Wikipedia has held since the start, a philosophy that some aspects of
neutral accessible editing are enhanced by pseudonymity.  One only need
look at early policies and current policies to see they started with strong
strict views on this, and retain strong strict views.  Reasons where it
matters are codified in policies themselves - freedom to edit without fear
of social backlash, freedom to edit unpopular views and topics or those
which would be professionally harmful, freedom to edit from places and
regimes where uninhibited authorship would be dangerous, freedom to be
judged by the edits one makes and not the person one is.

Obviously there are negatives too - ease of abuse, reduced ease of
detecting bad behavior, and so on.  None the less over time the view has
stuck, pseudonymity is a cornerstone of the environment we offer users and
that users may rely upon.  In that context, improving pseudonymity is a
valid goal. That an area established 10 years ago has not yet been fully
revised or brought into the 2010-2020 era is not salient. The same could be
said of many Mediawiki functions. Pseudonymity is "de facto" in the
culture, and part of our multi-branched attempt to facilitate neutral open
editing. It is an area of interest and an area where improvemenet and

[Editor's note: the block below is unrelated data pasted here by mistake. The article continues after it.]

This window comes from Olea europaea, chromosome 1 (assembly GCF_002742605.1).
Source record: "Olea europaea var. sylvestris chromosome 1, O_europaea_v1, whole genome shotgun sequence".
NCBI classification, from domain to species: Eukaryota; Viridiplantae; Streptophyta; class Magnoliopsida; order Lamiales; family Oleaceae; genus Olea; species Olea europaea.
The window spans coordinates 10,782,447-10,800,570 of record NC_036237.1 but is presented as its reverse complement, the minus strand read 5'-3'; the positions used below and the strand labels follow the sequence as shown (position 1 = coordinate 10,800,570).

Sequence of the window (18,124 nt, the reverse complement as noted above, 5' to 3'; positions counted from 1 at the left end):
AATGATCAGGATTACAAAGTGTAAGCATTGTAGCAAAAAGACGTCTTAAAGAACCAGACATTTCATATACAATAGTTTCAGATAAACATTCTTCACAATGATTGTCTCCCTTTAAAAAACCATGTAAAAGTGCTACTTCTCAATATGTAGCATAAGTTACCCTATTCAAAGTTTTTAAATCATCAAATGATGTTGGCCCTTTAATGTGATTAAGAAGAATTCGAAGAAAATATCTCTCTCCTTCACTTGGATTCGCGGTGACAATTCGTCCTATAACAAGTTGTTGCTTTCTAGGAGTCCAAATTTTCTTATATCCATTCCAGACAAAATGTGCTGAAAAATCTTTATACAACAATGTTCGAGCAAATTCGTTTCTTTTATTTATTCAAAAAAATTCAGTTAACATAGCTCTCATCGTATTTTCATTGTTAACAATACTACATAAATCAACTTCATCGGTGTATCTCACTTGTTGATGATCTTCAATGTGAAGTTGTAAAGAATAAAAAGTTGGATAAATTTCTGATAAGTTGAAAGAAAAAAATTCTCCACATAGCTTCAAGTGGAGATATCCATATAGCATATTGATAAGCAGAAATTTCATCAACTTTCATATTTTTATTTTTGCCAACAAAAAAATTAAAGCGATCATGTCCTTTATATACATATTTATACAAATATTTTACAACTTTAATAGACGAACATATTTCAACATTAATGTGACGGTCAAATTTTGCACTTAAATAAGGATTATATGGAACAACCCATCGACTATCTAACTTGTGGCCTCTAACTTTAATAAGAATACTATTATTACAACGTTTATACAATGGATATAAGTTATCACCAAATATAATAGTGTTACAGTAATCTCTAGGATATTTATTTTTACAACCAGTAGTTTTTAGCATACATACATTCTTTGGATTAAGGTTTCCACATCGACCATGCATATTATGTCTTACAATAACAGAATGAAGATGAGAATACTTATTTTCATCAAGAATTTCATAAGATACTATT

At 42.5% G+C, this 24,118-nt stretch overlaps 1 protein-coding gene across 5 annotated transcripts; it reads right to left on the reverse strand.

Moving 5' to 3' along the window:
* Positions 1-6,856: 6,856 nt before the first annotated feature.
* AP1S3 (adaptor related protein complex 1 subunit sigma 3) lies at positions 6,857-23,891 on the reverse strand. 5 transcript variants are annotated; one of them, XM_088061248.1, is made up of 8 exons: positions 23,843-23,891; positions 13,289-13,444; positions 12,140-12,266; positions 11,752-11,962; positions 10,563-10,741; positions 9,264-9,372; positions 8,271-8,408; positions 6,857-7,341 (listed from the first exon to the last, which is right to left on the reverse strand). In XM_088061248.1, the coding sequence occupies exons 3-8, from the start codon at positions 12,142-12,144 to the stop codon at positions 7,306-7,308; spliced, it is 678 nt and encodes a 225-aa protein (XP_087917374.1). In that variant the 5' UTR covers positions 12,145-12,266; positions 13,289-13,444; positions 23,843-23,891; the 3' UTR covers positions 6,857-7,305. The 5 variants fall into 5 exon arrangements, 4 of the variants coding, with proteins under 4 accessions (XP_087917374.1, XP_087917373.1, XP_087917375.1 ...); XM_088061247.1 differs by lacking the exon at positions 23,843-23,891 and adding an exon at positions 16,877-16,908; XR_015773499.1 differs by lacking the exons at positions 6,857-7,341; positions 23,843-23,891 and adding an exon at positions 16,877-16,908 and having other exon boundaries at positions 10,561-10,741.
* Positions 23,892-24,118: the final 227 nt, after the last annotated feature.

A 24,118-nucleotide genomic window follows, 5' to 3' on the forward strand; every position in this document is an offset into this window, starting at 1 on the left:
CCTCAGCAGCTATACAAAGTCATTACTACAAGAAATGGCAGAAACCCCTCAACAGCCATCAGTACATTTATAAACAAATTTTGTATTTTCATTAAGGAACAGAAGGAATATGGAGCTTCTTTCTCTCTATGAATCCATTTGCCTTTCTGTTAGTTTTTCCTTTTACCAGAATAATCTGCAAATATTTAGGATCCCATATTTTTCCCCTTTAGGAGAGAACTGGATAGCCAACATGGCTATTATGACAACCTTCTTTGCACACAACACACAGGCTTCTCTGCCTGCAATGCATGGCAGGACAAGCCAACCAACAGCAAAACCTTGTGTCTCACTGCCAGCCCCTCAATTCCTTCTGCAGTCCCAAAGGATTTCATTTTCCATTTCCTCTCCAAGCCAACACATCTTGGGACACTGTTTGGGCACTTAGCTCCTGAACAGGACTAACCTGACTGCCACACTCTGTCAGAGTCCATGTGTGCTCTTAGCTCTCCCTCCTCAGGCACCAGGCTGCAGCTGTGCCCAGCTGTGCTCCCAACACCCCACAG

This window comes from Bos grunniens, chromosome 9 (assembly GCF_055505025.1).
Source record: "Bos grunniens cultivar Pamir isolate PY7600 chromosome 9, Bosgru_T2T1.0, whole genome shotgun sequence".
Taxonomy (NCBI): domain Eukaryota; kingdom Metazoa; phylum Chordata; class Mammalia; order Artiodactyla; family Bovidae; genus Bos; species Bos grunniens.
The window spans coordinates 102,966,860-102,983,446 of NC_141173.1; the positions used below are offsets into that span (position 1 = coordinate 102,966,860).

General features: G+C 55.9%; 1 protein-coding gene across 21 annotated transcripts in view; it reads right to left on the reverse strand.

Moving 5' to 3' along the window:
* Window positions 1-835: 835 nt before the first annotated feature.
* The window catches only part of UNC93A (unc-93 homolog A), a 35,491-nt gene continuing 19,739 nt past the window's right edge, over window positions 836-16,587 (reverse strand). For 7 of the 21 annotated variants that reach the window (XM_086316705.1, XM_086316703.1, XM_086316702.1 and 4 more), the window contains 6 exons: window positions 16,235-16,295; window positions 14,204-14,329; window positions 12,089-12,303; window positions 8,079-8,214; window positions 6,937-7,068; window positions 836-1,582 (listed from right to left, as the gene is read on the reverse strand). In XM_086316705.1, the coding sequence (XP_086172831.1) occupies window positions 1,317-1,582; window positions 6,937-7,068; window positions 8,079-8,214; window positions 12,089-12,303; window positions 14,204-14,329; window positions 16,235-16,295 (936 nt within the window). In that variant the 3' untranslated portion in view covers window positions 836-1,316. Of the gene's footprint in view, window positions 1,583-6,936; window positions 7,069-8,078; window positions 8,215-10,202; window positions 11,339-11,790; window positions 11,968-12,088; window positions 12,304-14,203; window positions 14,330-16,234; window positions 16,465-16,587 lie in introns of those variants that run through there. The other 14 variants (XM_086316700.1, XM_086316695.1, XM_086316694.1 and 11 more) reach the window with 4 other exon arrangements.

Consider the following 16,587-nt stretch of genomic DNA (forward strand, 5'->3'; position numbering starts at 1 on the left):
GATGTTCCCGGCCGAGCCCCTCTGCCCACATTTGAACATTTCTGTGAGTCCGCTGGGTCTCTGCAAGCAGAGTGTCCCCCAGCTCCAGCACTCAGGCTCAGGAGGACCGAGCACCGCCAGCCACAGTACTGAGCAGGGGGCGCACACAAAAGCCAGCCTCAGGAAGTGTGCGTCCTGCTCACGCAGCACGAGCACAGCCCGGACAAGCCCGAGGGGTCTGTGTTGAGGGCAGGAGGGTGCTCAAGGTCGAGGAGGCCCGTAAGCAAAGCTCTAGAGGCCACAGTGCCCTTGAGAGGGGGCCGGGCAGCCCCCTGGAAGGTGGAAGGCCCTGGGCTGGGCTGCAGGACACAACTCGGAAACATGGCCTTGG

advancement are worthwhile to seek. It is odd to rationalize that a user
with an account has safeguards which users without accounts should not
"deserve".

Most of the rest of your questiopns are technical - how would this or that
be done?  Those technical questions need technical consideration, but the
basic question is a non technicval one, as is my comment.  This is a
desirable area to dovetail.  How that works and to what extent cost v
benefit means we do some things but accept limitations on others, are
questions that technical people will need to consider.

FT2

On Wed, Jun 13, 2012 at 7:09 PM, Nathan <nawr...@gmail.com> wrote:

> On Wed, Jun 13, 2012 at 1:36 PM, FT2 <ft2.w...@gmail.com> wrote:
>
> (snip)
>
>


> Why is "improving anonymity" a goal? Our privacy policy governs the
> disclosure of non-public information, but the IP addresses of editors
> without an account have always been effectively public. Are IP editors
> clamoring for more privacy? Is masking IPv6 addresses more important than
> the uses to which IP addresses are currently put? Is masking a better way
> to solve the problem of potentially more identifiable information in IPv6
> than, say, a more prominent disclosure and disclaimer? Would masking the IP
> addresses only for logged-out users be a worthwhile change, given the ease
> of registering an account? Would they remain masked in the histories of
> project dumps? There are a lot of questions to answer here before it's
> reasonable to start suggesting changes be made, and these are only some.
>
>
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